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I have been given an enum type that looks more or less like this

enum foo{
X,
XandY,
XandZ,
XandYandZ,
none,
Y,
Z,
YandZ,
someSpecialCase,
anotherSpecialCase
};

I have several message objects that pass through a pipeline, and a particular stage decides if this message has X or not, another one decides if it has Y or not etc. Ultimately the message needs to be labeled with one of these labels. I design the message object but the enum is already defined. I don't want to assume any numerical values given to the enumerations. So I put boolean flags like hasX, hasY which can be individually set during different stages. Is there a better way than just writing a couple of layers of nested if-else clauses?

Edited for clarity
Edited again, changed the variable names.

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1  
did you try switch-case? –  huseyin tugrul buyukisik Aug 3 '12 at 12:45
    
Can you be clear about the inputs? Are you given an enum value or are you given X, Y and Z from which you have to determine an enum value? –  Component 10 Aug 3 '12 at 12:58
    
Edited for clarity. I need to assign one of these labels. –  Atilla Filiz Aug 3 '12 at 13:32
    
Depending on the number of cases and the nature of the problems, you can give 1 to 2 bit for certain state. –  nhahtdh Aug 3 '12 at 13:36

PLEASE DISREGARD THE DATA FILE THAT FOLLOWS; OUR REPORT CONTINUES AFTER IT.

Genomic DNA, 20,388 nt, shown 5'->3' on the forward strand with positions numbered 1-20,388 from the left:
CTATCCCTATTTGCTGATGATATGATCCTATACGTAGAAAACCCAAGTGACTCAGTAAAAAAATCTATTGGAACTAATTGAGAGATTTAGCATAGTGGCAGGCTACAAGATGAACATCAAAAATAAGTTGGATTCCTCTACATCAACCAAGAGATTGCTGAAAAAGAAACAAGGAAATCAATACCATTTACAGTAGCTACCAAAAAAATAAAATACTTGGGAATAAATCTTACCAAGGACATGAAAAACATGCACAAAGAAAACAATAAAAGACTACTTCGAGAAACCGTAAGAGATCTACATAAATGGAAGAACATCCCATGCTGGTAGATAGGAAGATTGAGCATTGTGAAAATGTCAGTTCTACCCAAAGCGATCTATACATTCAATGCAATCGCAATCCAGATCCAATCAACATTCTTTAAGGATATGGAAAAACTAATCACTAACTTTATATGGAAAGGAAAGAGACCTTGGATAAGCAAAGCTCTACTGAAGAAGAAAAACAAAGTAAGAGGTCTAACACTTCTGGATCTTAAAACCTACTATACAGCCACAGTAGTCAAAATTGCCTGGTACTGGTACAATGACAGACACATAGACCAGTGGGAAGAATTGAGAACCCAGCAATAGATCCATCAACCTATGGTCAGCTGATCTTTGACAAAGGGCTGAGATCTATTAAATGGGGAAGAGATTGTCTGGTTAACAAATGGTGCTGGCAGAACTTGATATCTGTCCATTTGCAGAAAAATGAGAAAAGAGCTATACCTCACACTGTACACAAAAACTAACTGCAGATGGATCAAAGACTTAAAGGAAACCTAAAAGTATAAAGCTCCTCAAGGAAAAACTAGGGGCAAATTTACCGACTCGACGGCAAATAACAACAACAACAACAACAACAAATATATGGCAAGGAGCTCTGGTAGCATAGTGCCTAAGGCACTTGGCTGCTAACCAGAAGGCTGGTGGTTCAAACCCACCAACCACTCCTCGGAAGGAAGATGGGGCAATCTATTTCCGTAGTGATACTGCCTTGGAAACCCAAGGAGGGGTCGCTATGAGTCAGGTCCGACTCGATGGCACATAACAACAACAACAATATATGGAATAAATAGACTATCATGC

I think you would still need to explain more to hopefully get a good solution. For example, does notXandY mean Z? Or notXandZ actually mean Y? And what about those special cases; do you mean mean notXandYandZ? –  Michał Górny Aug 3 '12 at 13:38

1 Answer 1

up vote 2 down vote accepted

If I've understood the problem correctly then essentially what you are talking about is a multiplexer. i.e. combining several streams of information into one. This can be easily achieved using a look up table and the implementation of this is up to you.

You could combine the various input streams into a key object. I've included some code below but don't have time to check / run it so please treat it as pseudocode rather than verbatim.

Using a map

struct MyKey
{
    MyKey( bool X, bool Y, bool Z, bool SC1, bool SC2 ) :
        X_(X), Y_(Y), Z_(Z), SC1_(SC1), SC2_(SC2) {}

    bool X_;
    bool Y_;
    bool Z_;
    bool SC1_;
    bool SC2_;
};

You'll also need a operator<() function in order to use this in an associative container. Then you set up a mapping collection such as a map:

typedef enum foo FooEnum;
std::map< MyKey, FooEnum > myMap;

This map needs to be set up when your application starts and be loaded up similar to below:

myMap.insert( std::make_pair< MyKey, FooEnum >( MyKey(true,false,true,false,false), XandZ ) );

This maps X and Z only being true to XandZ so you need this for every permutation.

Once you come to do the check all you then need would be:

std::map< MyKey, FooEnum >::const_iterator it = myMap.find( MyKey(X,Y,Z,SC1,SC2) );
if ( it != myMap.end() )
{
    enum foo valueINeed = it.second;
    // ...

Using a vector / array

There are some variations on this. For example you could combine values of your input streams as bits in a mask (5 bits here) and use an array or vector of 32 elements to map each permutation to a separate element.

If you do that you could even create the collection at compile time. It will probably also run a bit faster though you'd have to test it. The drawback would be that the code is perhaps a little more esoteric but then again there's no law against documentation!

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